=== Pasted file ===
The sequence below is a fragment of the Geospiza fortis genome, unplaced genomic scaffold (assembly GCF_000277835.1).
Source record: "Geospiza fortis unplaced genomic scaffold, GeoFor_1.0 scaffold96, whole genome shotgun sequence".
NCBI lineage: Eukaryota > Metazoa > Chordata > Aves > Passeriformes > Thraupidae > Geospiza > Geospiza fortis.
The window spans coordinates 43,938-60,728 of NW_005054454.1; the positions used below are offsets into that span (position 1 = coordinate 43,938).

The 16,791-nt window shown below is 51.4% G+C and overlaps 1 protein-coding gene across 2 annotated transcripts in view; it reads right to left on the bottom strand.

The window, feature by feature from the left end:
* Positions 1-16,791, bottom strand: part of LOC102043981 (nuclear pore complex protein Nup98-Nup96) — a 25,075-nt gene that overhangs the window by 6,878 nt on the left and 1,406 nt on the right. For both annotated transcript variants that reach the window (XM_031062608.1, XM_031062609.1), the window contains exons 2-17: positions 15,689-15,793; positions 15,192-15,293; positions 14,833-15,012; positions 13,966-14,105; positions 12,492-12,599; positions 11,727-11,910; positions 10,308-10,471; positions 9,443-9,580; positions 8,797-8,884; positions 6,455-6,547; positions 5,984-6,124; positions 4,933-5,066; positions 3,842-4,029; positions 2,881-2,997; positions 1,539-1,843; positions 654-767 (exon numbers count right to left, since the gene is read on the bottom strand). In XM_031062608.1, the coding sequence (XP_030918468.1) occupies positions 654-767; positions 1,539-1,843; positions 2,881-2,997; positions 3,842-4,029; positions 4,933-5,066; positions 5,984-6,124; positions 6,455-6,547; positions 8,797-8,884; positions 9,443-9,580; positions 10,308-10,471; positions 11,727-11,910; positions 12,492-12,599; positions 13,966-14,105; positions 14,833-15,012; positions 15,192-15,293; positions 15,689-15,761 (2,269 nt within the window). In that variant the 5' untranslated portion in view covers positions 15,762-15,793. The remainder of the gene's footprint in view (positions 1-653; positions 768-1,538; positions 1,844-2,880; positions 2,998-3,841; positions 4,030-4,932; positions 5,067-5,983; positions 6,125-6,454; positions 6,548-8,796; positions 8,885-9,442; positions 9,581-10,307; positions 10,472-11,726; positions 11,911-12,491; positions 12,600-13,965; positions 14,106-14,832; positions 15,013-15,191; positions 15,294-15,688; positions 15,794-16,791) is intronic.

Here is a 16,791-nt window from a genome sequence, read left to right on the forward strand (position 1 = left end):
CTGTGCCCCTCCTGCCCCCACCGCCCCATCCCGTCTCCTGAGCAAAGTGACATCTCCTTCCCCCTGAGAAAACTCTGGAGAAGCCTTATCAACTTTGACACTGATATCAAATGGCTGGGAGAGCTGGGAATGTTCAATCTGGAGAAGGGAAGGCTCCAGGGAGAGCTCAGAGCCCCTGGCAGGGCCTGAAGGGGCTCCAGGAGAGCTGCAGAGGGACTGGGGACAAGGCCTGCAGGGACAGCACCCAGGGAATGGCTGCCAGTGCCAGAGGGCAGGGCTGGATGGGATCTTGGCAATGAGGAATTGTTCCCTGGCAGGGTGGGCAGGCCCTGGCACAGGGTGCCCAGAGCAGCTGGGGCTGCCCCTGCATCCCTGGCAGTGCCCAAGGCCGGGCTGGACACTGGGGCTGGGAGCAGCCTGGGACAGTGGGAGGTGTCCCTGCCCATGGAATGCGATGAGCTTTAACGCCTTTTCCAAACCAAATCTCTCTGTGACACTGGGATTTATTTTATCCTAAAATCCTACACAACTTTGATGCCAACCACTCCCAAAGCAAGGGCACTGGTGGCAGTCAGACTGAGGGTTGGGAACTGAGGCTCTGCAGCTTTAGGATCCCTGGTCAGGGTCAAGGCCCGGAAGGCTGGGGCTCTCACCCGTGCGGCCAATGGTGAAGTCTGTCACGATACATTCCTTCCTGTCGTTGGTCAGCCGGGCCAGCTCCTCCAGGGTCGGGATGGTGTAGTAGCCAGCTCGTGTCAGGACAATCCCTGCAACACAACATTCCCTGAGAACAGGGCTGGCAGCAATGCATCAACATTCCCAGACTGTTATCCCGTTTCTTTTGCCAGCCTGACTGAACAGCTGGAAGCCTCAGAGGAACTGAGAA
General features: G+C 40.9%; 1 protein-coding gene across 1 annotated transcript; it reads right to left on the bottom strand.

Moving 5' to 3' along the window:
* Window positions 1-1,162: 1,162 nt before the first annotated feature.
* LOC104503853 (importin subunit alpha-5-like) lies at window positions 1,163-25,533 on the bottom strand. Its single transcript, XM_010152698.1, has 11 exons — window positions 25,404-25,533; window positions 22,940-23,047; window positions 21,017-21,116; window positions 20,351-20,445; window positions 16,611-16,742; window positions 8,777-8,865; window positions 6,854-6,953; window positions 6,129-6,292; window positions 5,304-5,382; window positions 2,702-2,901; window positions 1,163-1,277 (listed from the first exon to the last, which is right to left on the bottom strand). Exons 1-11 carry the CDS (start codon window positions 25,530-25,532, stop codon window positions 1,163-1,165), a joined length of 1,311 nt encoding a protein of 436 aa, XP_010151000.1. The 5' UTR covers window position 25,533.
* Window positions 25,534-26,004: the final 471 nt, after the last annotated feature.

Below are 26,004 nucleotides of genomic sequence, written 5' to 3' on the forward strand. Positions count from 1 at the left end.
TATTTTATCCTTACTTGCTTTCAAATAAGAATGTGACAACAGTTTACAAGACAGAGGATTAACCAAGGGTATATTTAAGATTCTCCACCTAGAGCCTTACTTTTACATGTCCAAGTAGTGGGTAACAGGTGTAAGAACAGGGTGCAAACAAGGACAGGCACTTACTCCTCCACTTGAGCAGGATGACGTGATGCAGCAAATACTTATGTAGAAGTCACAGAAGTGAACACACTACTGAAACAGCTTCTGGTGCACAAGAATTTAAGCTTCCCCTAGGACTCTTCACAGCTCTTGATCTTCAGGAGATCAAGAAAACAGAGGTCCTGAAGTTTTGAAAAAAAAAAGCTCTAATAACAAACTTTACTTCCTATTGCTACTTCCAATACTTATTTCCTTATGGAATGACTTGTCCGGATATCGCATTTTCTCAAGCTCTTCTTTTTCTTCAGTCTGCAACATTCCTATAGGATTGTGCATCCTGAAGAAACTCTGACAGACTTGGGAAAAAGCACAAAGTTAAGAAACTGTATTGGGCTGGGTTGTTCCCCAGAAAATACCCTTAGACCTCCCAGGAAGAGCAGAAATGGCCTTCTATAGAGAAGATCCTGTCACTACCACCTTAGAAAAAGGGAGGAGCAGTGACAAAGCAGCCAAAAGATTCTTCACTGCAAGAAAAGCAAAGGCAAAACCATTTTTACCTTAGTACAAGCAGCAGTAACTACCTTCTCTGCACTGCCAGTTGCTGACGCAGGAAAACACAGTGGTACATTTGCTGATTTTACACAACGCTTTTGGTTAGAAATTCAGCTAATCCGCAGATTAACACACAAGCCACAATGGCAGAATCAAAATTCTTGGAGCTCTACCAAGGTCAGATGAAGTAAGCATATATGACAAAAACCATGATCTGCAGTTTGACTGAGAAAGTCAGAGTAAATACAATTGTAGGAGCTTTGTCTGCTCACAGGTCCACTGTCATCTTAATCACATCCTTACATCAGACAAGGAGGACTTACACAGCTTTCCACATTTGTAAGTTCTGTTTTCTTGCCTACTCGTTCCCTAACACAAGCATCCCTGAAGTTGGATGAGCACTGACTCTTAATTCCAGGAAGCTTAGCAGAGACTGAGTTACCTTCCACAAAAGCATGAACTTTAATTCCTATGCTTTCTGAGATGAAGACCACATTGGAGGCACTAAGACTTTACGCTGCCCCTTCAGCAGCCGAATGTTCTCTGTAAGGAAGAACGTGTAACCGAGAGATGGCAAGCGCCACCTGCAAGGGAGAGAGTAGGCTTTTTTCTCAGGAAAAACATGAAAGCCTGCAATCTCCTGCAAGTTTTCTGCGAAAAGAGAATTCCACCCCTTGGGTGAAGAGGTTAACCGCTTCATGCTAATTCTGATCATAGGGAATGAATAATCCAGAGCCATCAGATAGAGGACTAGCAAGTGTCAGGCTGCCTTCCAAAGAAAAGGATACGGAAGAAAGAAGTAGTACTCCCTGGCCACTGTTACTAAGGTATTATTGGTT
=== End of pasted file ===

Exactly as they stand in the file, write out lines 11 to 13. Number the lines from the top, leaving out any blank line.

Moving 5' to 3' along the window:
* Window positions 1-1,162: 1,162 nt before the first annotated feature.
* LOC104503853 (importin subunit alpha-5-like) lies at window positions 1,163-25,533 on the bottom strand. Its single transcript, XM_010152698.1, has 11 exons — window positions 25,404-25,533; window positions 22,940-23,047; window positions 21,017-21,116; window positions 20,351-20,445; window positions 16,611-16,742; window positions 8,777-8,865; window positions 6,854-6,953; window positions 6,129-6,292; window positions 5,304-5,382; window positions 2,702-2,901; window positions 1,163-1,277 (listed from the first exon to the last, which is right to left on the bottom strand). Exons 1-11 carry the CDS (start codon window positions 25,530-25,532, stop codon window positions 1,163-1,165), a joined length of 1,311 nt encoding a protein of 436 aa, XP_010151000.1. The 5' UTR covers window position 25,533.